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Could your farm benefit from a riparian or upland forest buffer?

Tree Talk: Here’s a deep dive on what these two buffers are, how to establish them, and what they can — and can’t — do for you.

Fredric Miller

March 18, 2022

3 Min Read
sun shining through green forest
Xurzon/Getty Images

Riparian and upland forest buffers can be part of an overall agroforestry program. Simply put, agroforestry is a combination of intensive land use management practices that combine woody plants like trees and shrubs with crops and/or livestock operations. Some examples include alley cropping, riparian and upland forest buffers, windbreaks, silvopasture, and forest farming.

But let’s dive into riparian and upland forest buffers first.

Some terminology: “Riparian” is a term that refers to a flood plain. Riparian forest buffers are strips of vegetation designed to connect land with water bodies such as creeks, lakes and rivers. Buffers help improve water quality and aquatic life.

What are they not? They’re not a hodgepodge of plants growing along a stream bank. They need to be carefully designed and maintained to maximize benefit. And you need to choose the right plants for your conditions. Here’s a closer look.

Riparian forest buffers

Riparian forest buffers consist of three zones with a recommended effective width of 180 feet.

Zone 1. This is the closest to the bank of the water body and consists of native bottomland trees, shrubs and forbs that are quick to establish and stabilize the stream bank, and that can tolerate periodic or chronic flooding and saturated soils.

Zone 2. This middle zone is much wider and is contiguous with Zone 1. It consists of woody plant species that also can tolerate flooding and a high water table. Upland woody plants can be used in areas with lower water tables. The main purpose of Zone 2 is to facilitate nutrient uptake and storage, and to reduce flooding. Multi-stemmed shrubs can be effective in reducing floodwater velocity and trapping floating debris that may end up in crop fields or pastures. Depending on the plants used, Zone 2 can provide supplemental income from nut- and fruit-bearing plants, woody stems for floral arrangements, biomass, and wildlife habitat (think hunting rights).

Zone 3. This zone borders crop fields and pastures and is designed to facilitate high water infiltration, trapping of sediment, nutrient uptake (like excess fertilizer) and reduced flooding. You can use native grasses and forbs, along with rigid-stemmed introduced grasses. You can also harvest and sell seeds from these plant, or use the grasses for livestock forage or biomass.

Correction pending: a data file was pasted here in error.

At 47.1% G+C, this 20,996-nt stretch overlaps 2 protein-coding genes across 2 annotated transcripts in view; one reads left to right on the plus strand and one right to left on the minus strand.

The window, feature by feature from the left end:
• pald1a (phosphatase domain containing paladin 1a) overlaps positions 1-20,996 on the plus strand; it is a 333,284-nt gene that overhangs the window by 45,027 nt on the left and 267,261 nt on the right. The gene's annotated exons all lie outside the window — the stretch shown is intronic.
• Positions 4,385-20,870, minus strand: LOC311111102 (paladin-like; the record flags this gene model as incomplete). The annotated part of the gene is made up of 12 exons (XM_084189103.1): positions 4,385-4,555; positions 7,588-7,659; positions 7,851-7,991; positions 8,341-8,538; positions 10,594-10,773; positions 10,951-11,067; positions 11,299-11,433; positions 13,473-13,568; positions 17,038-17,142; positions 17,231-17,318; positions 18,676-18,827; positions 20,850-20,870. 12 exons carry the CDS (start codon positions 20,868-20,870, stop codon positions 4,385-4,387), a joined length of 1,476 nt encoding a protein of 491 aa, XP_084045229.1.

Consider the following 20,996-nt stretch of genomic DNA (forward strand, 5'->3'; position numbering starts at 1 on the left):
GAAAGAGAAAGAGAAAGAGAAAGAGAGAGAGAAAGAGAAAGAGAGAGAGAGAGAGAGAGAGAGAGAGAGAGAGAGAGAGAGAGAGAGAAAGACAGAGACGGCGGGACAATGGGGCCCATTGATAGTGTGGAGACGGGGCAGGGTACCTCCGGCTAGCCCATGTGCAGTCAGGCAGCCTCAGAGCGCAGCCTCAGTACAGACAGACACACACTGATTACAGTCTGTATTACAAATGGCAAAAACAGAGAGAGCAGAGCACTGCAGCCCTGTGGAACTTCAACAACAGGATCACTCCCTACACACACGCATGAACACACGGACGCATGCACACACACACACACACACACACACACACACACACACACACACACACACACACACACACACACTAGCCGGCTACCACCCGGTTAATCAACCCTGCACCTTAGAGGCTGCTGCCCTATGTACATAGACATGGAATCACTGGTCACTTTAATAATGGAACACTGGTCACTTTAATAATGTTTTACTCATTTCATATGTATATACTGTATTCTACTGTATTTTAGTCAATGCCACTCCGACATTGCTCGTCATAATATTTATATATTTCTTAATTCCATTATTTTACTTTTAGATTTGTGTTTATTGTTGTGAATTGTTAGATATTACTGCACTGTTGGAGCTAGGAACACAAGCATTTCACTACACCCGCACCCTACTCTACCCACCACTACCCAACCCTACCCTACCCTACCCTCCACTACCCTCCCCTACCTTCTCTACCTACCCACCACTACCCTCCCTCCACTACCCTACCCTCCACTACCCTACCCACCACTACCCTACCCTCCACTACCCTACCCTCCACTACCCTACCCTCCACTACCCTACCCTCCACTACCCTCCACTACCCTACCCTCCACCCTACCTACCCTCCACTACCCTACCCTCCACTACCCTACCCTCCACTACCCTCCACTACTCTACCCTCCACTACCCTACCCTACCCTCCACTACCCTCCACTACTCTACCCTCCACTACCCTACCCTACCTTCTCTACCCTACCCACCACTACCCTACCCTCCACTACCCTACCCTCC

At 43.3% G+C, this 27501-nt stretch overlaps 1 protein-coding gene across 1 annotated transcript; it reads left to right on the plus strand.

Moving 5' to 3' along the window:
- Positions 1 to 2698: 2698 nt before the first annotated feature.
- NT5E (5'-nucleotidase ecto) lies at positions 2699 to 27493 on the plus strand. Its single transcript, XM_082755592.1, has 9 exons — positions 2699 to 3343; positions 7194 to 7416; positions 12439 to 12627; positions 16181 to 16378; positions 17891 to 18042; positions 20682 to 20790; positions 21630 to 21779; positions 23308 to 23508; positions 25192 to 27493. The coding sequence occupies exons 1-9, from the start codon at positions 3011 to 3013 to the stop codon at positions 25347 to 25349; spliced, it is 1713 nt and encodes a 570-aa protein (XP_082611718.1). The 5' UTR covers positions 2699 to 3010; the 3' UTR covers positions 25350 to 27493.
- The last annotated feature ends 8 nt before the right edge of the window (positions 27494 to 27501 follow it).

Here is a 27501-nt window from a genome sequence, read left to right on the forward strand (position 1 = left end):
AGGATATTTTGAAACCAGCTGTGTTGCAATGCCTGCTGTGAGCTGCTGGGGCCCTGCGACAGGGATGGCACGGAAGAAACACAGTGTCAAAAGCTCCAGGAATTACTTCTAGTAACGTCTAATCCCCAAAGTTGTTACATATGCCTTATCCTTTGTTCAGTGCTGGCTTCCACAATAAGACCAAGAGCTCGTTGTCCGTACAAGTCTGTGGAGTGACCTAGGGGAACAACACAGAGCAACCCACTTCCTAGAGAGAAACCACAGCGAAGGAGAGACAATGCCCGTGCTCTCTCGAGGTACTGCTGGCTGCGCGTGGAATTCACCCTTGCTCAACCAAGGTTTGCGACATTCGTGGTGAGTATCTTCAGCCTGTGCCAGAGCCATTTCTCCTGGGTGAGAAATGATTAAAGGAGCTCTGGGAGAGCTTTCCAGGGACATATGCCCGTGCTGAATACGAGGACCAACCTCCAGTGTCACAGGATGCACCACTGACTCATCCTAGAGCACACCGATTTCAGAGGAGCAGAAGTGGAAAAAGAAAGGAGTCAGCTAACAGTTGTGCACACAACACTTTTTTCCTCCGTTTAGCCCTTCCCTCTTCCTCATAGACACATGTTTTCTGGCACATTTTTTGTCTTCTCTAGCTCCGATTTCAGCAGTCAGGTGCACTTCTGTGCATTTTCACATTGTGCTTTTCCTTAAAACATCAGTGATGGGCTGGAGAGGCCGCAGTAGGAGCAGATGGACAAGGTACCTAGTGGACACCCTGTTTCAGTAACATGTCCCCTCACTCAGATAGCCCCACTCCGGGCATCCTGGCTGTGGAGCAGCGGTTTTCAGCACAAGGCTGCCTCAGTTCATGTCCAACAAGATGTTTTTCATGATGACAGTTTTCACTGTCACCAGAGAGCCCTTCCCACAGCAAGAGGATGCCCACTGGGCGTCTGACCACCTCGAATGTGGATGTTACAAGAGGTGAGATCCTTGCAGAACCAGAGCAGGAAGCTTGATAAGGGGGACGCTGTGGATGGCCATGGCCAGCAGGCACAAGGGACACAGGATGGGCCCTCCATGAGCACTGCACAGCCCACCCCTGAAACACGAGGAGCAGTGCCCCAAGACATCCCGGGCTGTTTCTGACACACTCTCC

Upland forest buffers

Upland forest buffers are similar but consist of planted trees, shrubs, grasses and forbs that follow natural contours of upland watersheds, particularly within crop fields. Their benefits are similar to riparian forest buffers, but they’re only 6 to 16 feet wide and do not require specific plant zones.

An important note: Upland forest buffers are not the same as alley cropping or windbreaks. Their main function is to reduce nonpoint pollution, soil erosion and formation of gullies.

As mentioned previously, neither of these buffers happen by accident. You have to design and maintain them. Their planning, design and development must include the landowner’s objectives and concerns, including the function of the buffer, current land use, soils and topography, local hydrology, short- and long-term management goals, potential government funding grants, and potential markets for nonfarm income like food and floral crops, or hunting rights.

As with any endeavor, there are advantages and disadvantages. Both buffers help reduce soil erosion, improve water quality and habitat, can be a source of additional farm income, provide wildlife habitat, and increase carbon storage. But both buffers also require intensive management, result in loss of crop land or pasture, can compete with crops for water, and can present challenges for tiling and drainage.

For more information on agroforestry, and riparian and upland forest buffers, contact your local Extension office or check out these sites:

The Center for Agroforestry at the University of Missouri
USDA National Agroforestry Center
•​​​​​​ ​The Savanna Institute
USDA Agricultural Research Service
•​​​​ ​Natural Resources Conservation Service

Miller is a horticulture professor at Joliet Junior College in Joliet, Ill., and a senior research scientist in entomology at The Morton Arboretum in Lisle, Ill. Email your tree questions to him at [email protected]. The opinions of this writer are not necessarily those of Farm Progress/Informa.

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